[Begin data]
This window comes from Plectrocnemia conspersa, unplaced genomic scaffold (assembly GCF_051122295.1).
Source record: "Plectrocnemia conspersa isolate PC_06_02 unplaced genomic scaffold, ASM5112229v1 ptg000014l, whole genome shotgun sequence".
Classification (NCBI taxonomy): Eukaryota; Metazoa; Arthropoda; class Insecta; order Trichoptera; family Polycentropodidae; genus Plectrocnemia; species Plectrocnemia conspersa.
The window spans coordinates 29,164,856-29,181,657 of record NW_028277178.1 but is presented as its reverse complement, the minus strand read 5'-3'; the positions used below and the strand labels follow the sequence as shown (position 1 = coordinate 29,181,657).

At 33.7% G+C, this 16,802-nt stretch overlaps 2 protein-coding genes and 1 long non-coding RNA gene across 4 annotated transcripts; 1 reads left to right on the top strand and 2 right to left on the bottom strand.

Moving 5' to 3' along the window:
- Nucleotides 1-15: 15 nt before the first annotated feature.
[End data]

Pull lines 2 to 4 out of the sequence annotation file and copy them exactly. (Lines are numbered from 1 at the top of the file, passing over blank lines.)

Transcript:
Source record: "Plectrocnemia conspersa isolate PC_06_02 unplaced genomic scaffold, ASM5112229v1 ptg000014l, whole genome shotgun sequence".
Classification (NCBI taxonomy): Eukaryota; Metazoa; Arthropoda; class Insecta; order Trichoptera; family Polycentropodidae; genus Plectrocnemia; species Plectrocnemia conspersa.
The window spans coordinates 29,164,856-29,181,657 of record NW_028277178.1 but is presented as its reverse complement, the minus strand read 5'-3'; the positions used below and the strand labels follow the sequence as shown (position 1 = coordinate 29,181,657).